The Balkan nation of Montenegro has undergone rapid economic development in recent years. While Montenegro has been largely successful in the 10 years since it declared independence from Serbia, infrastructure in Montenegro continues to face problems of inefficiency. Nowhere are these problems more apparent than in the highway system and the building stock. That being said, steps are being taken to address these problems and ensure that these issues do not hinder Montenegrin progress as time goes on.
The first major issue is the fact that Montenegro’s roads and highways are not all up to the task of connecting all the areas of the rapidly developing country. Existing roads are in disrepair and often take long or inefficient routes to connect two points. Additionally, there remain certain areas of the country that are not yet serviced by major road networks. This wastes fuel and makes travel to other parts of the country virtually impossible for some Montenegrins.
The European Bank for Reconstruction and Development aims to fix these issues by providing a total of €25 million to, directly and indirectly, support an overhaul of the country’s roads and highways. These improvements will make travel safer, easier and more accessible to more of the Montenegrin population.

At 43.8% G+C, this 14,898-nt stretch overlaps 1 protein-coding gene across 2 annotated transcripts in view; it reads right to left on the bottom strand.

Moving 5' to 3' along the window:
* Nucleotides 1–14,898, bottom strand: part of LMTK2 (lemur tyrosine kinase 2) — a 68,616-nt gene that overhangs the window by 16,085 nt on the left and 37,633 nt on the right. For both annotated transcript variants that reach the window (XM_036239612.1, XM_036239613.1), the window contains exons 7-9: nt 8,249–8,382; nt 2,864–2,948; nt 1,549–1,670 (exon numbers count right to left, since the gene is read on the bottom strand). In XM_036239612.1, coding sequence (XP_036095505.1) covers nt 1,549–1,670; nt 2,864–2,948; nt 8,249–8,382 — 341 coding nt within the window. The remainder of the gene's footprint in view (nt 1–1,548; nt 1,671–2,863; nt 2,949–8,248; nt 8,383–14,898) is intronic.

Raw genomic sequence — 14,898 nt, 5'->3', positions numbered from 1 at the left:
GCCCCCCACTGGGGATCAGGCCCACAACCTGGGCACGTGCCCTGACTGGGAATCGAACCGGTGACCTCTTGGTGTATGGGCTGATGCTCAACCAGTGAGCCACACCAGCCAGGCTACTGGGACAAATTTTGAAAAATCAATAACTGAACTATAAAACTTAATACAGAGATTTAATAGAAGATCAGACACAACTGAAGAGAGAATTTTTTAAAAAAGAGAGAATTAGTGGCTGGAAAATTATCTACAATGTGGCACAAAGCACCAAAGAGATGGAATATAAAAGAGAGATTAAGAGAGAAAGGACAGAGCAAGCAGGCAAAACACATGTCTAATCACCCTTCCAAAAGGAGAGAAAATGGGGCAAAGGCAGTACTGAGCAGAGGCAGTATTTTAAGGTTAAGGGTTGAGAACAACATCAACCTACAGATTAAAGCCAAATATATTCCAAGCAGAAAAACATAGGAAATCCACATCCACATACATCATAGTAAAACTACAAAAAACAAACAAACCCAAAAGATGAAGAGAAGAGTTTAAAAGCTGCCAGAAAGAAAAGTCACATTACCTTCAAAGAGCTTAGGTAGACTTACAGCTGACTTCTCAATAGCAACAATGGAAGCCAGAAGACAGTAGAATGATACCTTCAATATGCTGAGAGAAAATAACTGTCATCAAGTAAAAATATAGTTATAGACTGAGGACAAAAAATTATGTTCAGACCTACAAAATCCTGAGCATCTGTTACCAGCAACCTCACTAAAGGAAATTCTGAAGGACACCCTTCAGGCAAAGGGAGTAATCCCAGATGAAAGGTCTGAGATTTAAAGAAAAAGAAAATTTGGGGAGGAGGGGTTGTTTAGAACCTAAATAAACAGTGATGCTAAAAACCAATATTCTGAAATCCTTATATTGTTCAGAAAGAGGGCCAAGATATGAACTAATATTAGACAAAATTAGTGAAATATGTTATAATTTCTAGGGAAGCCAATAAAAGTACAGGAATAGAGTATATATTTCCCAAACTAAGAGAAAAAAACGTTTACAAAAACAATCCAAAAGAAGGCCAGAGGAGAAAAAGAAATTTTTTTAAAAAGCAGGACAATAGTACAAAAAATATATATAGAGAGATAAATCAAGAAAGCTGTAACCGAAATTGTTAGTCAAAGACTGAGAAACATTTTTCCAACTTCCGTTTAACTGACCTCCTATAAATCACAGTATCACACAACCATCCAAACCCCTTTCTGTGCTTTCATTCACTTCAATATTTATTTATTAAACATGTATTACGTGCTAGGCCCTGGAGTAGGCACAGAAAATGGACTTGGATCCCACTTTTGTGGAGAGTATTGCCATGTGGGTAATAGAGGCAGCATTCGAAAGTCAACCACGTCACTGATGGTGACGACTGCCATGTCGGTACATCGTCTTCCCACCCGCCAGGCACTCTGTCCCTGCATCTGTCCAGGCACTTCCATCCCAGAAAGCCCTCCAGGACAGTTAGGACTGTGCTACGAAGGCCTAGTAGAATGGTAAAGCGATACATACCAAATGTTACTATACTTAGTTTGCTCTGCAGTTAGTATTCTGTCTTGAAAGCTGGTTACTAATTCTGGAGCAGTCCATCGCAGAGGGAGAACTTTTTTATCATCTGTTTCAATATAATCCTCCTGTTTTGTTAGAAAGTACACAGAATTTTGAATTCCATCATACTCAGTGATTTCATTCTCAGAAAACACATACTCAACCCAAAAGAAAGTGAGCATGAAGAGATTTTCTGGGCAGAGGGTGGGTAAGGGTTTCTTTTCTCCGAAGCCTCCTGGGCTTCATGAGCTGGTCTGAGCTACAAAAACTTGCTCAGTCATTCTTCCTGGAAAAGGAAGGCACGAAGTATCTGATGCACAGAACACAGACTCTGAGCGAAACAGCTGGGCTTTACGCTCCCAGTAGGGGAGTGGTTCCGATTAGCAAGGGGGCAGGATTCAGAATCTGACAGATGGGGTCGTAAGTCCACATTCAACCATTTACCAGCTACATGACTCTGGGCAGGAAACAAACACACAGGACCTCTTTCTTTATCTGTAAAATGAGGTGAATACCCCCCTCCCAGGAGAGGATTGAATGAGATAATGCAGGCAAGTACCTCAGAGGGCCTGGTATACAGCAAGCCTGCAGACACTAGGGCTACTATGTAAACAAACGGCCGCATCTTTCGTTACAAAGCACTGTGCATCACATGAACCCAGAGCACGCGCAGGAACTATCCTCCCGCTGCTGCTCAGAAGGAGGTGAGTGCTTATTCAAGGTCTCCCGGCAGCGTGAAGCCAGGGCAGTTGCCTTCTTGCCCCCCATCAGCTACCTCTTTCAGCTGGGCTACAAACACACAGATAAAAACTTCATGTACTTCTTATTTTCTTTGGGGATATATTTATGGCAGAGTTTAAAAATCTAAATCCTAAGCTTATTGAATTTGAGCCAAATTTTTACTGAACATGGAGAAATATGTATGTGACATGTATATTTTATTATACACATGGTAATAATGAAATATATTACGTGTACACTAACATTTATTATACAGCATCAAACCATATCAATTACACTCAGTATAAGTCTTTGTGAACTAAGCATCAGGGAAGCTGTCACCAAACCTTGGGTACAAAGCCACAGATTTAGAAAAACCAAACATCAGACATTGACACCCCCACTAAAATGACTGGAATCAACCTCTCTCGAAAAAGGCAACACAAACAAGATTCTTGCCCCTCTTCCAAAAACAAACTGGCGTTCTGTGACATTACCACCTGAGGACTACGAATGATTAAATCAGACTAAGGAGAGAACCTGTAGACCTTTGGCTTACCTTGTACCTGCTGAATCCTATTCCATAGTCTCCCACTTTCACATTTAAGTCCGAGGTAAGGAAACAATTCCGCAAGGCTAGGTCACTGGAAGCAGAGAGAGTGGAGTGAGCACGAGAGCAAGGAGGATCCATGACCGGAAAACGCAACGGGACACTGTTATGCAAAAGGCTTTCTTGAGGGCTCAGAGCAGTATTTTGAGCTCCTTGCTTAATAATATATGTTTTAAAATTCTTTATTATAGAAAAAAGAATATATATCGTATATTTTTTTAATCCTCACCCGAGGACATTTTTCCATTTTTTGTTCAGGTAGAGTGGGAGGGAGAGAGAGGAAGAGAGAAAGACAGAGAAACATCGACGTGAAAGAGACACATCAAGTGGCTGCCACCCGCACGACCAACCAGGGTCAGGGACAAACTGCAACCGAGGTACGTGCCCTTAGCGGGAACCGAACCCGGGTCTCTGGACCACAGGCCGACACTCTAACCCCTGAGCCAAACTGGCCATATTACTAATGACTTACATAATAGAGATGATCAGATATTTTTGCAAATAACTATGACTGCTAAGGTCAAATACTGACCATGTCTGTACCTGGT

The second challenge that Montenegro will face going forward is its aging building stock. Montenegrin cities are often full of Soviet-era “panelak” or panel-style buildings. These were almost all built prior to 1990 and were only built to last for about 30 years, and many of the buildings were already in varying states of disrepair by the time the regime collapsed.
These buildings are also incredibly inefficient to heat. While replacing them all at once is virtually impossible, alternative ways to retrofit them, prolong their lifespans and make them more energy-efficient are taking hold. Along with traditional improvements, adding green roofs to these buildings is becoming popular.
In addition to being nice amenities, studies have shown that green roofs are able to significantly reduce the amount of heat that radiates from a building via the roof. This helps to keep most of the heat in the residences, where it should be, and reduce overall energy usage. This promises to go a long way towards promoting green infrastructure in Montenegro as well.
Some infrastructure in Montenegro has a long way to go before it catches up with the rest of the country. That being said, improvements are underway. While still less than ideal, Montenegrin infrastructure can be expected to undergo major improvements as the economy continues to develop, making it more environmentally friendly while still improving everyday life and bringing greater convenience to many Montenegrins.
– Michaela Downey